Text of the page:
What we have to resist is defensiveness. Defensiveness is what has killed CBS. Defensiveness injures the Church in the same way, even when it seems to work in the short run. The panic in the eyes of students learning something new and threatening about their own Bible is the fruit of past defensiveness starting to crumble. We have to repent of it.

The alternative to ignorance isn't "faith" in the old high-trust authorities; that's not faith anyway. The alternative to ignorance is education. For all the noise from blogger ideologues and "experts" speaking outside their level of competence, the Internet's fact-checking services are on balance terrific. The Church should welcome its equivalents. We will learn a lot when we do, and the fact-checkers will learn even more.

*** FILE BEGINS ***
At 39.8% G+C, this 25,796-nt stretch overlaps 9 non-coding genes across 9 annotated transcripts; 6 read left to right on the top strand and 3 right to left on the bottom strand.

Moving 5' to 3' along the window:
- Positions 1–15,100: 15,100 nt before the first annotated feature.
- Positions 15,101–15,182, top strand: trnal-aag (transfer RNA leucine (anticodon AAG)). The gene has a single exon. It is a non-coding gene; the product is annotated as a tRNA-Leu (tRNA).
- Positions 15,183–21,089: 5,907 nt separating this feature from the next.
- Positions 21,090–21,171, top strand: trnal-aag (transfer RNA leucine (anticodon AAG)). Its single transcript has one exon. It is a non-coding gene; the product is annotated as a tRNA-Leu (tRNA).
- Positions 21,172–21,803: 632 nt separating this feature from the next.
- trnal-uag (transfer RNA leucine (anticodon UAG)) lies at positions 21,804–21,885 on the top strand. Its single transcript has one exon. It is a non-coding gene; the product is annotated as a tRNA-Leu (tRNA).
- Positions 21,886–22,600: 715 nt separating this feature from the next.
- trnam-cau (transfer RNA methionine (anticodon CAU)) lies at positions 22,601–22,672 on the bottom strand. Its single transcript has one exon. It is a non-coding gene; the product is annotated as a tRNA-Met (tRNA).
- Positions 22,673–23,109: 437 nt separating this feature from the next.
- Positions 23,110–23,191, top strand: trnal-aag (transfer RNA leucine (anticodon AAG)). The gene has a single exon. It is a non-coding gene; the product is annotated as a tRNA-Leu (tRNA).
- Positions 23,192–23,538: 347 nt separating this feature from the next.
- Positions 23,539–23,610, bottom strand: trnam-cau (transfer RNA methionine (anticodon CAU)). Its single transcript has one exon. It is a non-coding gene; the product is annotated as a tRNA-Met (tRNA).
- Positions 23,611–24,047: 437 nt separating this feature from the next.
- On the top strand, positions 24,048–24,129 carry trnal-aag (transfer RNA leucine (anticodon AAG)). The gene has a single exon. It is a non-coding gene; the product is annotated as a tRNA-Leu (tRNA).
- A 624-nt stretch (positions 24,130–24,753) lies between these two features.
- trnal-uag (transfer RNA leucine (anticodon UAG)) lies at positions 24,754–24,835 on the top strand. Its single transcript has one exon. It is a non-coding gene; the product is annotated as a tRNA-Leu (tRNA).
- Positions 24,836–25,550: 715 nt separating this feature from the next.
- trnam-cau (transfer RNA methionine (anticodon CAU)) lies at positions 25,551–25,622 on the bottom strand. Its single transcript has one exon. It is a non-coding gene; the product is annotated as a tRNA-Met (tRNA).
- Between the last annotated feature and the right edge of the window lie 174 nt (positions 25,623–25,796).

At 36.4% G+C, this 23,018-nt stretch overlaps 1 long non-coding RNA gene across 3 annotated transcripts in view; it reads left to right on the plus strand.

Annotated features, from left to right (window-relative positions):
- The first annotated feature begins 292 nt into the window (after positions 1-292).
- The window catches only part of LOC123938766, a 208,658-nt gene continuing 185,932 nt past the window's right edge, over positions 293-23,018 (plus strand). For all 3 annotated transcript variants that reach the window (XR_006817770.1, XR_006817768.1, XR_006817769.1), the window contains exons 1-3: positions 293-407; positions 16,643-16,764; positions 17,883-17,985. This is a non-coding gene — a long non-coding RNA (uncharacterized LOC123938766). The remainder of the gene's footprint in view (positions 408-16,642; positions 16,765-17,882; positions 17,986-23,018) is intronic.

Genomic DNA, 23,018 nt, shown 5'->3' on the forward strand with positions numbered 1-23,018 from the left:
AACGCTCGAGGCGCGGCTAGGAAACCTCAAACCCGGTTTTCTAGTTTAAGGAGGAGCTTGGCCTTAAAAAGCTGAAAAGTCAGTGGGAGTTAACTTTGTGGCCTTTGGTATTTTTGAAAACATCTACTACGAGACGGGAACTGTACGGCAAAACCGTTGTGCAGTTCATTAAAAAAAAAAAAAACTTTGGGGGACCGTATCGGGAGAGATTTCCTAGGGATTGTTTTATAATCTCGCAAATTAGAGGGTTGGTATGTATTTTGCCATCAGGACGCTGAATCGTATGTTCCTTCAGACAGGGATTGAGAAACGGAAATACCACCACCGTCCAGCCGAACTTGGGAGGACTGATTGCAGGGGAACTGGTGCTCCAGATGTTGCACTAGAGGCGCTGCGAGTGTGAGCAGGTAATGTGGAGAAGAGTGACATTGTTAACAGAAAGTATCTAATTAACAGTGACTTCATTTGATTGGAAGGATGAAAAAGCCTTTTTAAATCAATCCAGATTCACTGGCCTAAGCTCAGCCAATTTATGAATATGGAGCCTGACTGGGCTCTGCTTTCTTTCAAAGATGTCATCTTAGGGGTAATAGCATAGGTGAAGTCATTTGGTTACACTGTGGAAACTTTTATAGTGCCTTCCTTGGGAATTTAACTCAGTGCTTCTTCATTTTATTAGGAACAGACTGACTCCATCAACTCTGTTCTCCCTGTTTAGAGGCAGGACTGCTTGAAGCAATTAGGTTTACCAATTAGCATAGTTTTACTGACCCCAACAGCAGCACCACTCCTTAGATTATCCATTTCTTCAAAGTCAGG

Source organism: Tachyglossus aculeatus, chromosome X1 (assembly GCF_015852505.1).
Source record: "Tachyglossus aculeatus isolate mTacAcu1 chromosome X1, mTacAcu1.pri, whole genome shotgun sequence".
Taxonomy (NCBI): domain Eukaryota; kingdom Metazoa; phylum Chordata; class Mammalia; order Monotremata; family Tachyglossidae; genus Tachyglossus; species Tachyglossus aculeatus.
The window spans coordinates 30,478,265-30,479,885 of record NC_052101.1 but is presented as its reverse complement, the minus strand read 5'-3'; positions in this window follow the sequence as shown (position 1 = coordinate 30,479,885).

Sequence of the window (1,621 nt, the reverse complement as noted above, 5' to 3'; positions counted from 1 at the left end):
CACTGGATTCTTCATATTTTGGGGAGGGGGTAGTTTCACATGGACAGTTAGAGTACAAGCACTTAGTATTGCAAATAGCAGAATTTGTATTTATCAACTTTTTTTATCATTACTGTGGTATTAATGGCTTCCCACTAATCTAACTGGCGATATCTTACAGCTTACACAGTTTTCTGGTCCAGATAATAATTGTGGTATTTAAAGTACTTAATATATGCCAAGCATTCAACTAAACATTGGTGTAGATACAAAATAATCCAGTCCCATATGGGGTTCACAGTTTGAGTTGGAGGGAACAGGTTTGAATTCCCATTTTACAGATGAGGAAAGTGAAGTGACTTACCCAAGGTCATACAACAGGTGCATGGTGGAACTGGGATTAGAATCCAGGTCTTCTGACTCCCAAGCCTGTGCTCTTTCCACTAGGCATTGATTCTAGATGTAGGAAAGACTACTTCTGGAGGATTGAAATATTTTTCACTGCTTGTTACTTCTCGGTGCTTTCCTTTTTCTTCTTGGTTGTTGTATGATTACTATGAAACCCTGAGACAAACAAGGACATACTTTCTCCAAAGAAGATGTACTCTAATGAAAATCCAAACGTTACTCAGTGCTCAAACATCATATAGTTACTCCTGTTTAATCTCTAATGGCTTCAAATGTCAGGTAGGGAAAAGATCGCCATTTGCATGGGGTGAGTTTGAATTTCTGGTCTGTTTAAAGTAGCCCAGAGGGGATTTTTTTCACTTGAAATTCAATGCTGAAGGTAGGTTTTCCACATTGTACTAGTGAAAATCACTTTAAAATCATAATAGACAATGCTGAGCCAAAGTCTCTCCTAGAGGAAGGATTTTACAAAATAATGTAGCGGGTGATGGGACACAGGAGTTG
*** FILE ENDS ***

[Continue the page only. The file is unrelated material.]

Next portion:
I doubt either the world's Dan Rathers and Dan Browns have the patience to submit to the necessary discipline to keep putting the Christian faith to a fair test. Nor will more than a few in their credulous audiences. Cynics will be tempted to take the apparent chaos as an excuse not to care, while fideists will want to take it as nothing more than a backdrop into which God somehow drops a pristine Bible. Both skepticism and fideism are convenient substitutes for hard work and true openness to correction. But those who really seek will find the truth is there to be found.

Toward that end, I will be assigning Robert Wilken's lovely The Spirit of Early Christian Thought and Bart Ehrman's feisty Lost Christianities in my Fuller Seminary class on patristic theology. Both are formidable scholars, with nearly opposite readings of early Christianity. The deliberations will be fun.